After breakfast, I had another opportunity to put my Spanish to the test, buying a Mexican SIM card. It went surprisingly well. He spoke a little in English to help with some of the more complicated words, but I managed to stick to Spanish. I was feeling pretty chuffed with myself as I finished setting it up over coffee in the place we had been the day before. It hadn’t been textbook Spanish by any means, but I had managed to buy a SIM card in my target language, it was one for the win column!
We sat down to try and plan the next section of our trip. To cut a long story short, we couldn’t find any accommodation in our budget in the beach resorts close to Tijuana, the way the bus timetables worked out it wasn’t going to be all that easy to stop in the middle of the peninsula and driving was a fairly major undertaking given the distances. It wasn’t ideal, but we decided our best option was a 25 hour bus ride to La Paz in Baja California Sur. We had already ear-marked La Paz as a place that we could base ourselves for an extended period of time, but hadn’t anticipated being there quite so early in our trip.
That planned, we went in search of some lunch and found an early contender for favourite food experience of the trip. We stumbled across a taco joint with counter top seating and ordered what we could see – carnitas! They were some really good tacos and we loved the atmosphere, “chatting” (in the loosest sense of the word) with the guys behind the counters and munching on radishes with lime and salt in between tacos, it was right up there with my favourite Asian street food experiences. A busker with a bongo only added to the ambience.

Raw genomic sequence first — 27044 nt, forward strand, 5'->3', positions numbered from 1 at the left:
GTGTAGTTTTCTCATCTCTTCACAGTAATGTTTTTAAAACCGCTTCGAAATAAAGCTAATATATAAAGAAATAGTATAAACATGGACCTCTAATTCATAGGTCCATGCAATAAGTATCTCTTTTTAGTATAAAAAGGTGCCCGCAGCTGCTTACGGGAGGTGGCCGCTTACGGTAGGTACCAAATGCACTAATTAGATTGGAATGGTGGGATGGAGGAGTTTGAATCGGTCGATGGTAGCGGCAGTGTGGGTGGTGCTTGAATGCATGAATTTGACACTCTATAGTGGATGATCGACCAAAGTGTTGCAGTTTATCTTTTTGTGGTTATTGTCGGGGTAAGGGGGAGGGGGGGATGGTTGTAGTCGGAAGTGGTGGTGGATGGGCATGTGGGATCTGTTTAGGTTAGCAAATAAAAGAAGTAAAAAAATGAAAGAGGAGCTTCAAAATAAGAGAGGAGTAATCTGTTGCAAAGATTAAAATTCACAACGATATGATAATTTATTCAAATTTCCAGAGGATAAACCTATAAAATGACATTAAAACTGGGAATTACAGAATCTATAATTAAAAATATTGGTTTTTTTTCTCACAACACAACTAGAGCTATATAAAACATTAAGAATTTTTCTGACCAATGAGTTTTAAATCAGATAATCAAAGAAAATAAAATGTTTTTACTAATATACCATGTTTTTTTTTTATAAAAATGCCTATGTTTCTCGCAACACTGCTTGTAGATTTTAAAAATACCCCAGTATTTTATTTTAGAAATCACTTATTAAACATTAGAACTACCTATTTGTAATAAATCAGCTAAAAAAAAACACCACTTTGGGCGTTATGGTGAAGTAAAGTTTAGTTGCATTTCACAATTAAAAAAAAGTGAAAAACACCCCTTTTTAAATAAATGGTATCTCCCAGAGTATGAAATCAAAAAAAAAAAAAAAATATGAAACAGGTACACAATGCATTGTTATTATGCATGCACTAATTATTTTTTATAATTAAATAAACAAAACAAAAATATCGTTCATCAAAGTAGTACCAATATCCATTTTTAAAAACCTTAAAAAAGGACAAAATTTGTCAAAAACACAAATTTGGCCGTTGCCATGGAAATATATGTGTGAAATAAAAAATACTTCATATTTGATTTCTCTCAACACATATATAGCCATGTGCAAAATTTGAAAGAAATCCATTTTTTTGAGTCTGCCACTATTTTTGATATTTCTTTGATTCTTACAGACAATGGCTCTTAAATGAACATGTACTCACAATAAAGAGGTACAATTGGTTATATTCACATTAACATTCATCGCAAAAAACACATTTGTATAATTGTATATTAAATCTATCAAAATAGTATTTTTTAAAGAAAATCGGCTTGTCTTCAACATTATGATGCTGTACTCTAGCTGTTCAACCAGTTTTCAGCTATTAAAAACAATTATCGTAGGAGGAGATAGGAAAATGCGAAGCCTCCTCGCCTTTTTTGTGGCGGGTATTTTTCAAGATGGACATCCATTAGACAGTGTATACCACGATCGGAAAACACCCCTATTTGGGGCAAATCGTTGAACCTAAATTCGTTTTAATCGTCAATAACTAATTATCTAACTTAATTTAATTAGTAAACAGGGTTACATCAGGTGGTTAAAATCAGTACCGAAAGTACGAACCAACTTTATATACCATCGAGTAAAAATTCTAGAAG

After lunch, we had a touch more organisation to do, then we hit Avenida Revolución to watch the decisive game 7 of the World Series. The Astros took an early 5-0 lead and the Dodgers never recovered. It was a shame, as they had become our adopted team over the past week. To my untrained eye, an Astros win seemed about fair and it clearly meant a lot to a city that has been through so much recently.